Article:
doi:10.1002/art.33322
PMCID: PMC3474372  PMID: 21905005
23.  Cardiac and Thromboembolic Complications and Mortality in Patients Undergoing Total Hip and Total Knee Arthroplasty 
Annals of the Rheumatic Diseases  2011;70(12):2082-2088.
Objective
Study 90-day cardiac and thromboembolic complications and all-cause mortality following total hip or knee arthroplasty (THA/TKA).
Method
In a population-based cohort of all Olmsted County residents who underwent a THA or TKA between 1994 and 2008, we assessed 90-day occurrence and predictors of cardiac complications (myocardial infarction, cardiac arrhythmia or congestive heart failure), thromboembolic complications (deep venous thrombosis (DVT) or pulmonary embolism (PE)) and mortality.
Results
Among the Olmsted County THA and TKA cohorts, 90-day complication rates were as follows: cardiac, 15.8% and 6.9%; thromboembolic, 4.9% and 4.0%; and mortality, 0.7% and 0.4%, respectively. Unadjusted frequency of cardiac/thromboembolic events differed by history of prior respective event. In multivariable-adjusted logistic regression analyses, ASA class III–IV (OR, 6.1, 95% CI:1.6, 22.8) and higher Deyo-Charlson comorbidity score (OR, 1.2, 95% CI:1.0,1.4) were significantly associated with odds of 90-day cardiac event post-THA in patients with no known prior cardiac event. In those with known prior cardiac disease, ASA class III–IV (OR, 4.4, 95% CI:2.0, 9.9), male gender (OR, 0.5, 95% CI:0.3,0.9) and history of thromboembolic disease (OR, 3.2; 95% CI:1.4,7.0) were significantly associated with odds of cardiac complication 90-day post-THA. No significant predictors of thromboembolism were found in THA patients.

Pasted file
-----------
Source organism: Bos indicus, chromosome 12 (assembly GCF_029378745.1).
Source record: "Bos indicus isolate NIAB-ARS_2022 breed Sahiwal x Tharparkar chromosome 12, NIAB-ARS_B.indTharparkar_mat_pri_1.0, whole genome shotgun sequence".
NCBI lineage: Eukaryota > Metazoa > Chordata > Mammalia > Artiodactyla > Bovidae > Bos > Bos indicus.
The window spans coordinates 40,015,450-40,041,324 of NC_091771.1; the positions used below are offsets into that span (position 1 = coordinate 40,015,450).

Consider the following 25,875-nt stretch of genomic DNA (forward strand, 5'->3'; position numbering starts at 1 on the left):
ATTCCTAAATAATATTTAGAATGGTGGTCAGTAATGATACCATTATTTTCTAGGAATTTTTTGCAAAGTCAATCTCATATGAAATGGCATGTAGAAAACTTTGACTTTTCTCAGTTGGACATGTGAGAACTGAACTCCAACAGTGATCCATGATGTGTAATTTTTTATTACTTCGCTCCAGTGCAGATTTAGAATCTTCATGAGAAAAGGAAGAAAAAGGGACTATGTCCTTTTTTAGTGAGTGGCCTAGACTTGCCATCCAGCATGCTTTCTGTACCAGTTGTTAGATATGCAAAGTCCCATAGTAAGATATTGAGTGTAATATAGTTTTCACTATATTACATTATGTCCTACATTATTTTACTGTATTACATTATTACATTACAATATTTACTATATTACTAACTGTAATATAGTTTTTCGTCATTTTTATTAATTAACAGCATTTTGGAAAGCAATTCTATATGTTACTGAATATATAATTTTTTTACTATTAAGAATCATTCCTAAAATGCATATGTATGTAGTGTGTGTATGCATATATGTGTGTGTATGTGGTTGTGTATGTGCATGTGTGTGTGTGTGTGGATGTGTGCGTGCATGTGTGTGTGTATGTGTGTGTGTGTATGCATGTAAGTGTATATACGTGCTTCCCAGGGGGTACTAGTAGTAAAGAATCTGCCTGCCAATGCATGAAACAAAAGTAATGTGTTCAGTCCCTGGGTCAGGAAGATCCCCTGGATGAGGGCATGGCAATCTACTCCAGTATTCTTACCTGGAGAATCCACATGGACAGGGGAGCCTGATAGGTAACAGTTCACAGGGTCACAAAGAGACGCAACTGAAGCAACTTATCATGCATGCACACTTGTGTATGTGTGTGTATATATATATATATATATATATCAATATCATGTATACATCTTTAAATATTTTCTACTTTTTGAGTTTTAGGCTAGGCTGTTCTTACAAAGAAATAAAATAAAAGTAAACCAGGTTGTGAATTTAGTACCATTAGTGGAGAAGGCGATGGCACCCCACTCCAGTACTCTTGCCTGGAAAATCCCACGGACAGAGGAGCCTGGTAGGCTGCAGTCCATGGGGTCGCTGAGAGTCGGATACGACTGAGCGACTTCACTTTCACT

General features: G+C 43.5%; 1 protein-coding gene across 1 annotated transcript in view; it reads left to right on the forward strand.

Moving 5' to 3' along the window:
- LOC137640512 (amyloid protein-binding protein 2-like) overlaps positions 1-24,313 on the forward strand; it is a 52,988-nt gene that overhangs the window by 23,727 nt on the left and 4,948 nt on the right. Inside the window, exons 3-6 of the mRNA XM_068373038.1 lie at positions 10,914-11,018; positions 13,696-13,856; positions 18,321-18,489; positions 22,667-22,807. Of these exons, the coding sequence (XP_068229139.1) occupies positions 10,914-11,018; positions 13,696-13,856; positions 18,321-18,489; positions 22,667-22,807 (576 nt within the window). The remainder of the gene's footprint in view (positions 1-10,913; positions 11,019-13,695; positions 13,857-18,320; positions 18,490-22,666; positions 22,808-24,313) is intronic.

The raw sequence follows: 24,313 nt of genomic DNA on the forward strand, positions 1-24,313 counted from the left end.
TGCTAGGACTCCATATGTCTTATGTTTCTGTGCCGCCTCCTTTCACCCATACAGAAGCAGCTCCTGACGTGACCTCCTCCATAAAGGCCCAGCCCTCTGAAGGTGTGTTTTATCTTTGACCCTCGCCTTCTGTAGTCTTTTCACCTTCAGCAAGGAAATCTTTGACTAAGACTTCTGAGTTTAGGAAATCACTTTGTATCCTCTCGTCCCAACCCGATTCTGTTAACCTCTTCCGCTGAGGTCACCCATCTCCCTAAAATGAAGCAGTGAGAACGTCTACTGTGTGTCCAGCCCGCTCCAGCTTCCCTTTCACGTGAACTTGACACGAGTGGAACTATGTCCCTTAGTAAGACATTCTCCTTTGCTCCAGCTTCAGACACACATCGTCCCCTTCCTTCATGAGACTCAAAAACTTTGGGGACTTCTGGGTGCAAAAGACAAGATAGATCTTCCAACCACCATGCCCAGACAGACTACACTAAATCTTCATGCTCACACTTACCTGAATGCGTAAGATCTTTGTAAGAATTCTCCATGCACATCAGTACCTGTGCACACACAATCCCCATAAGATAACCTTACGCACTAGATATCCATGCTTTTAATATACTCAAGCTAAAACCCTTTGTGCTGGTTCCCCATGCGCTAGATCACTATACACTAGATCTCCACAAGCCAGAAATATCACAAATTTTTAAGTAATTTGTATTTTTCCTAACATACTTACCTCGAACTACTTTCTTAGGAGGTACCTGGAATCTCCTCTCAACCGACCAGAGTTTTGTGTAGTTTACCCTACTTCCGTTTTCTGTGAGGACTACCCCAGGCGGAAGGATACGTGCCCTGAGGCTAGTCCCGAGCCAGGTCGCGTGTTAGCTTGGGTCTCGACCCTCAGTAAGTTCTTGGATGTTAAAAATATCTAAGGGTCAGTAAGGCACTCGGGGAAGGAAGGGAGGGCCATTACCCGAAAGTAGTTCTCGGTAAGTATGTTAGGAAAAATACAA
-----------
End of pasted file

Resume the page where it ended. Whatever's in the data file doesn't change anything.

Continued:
In TKA patients with no prior cardiac history, age >65 years (OR, 4.1, 95% CI:1.2, 14.0), and ASA class III–IV (OR, 2.8, 95% CI:1.1,6.8) and in TKA patients with known cardiac disease, ASA class III–IV (OR, 3.2, 95% CI:1.8,5.7) was significantly associated with odds of 90-day cardiac event. In TKA patients with no prior thromboembolic disease, male gender (OR, 0.5, 95% CI:0.2,0.9) and higher Charlson index (OR, 1.2, 95% CI:1.1,1.3) and in patients with known thromboembolic disease, higher Charlson index score (OR, 1.1, 95% CI:1.1,1.4) was associated with odds of 90-day thromboembolic event.
Conclusion
Older age, higher comorbidity, higher ASA class and prior history of cardiac/thromboembolic disease was associated with an increased risk of 90-day cardiac and thromboembolic complications.
doi:10.1136/ard.2010.148726
PMCID: PMC3315837  PMID: 22021865
Cardiac; Thromboembolic; Total Hip Arthroplasty; Total Knee Arthroplasty; Mortality
24.  Assessing Immune Function by Profiling Cytokine Release from Stimulated Blood Leukocytes and the Risk of Infection in Rheumatoid Arthritis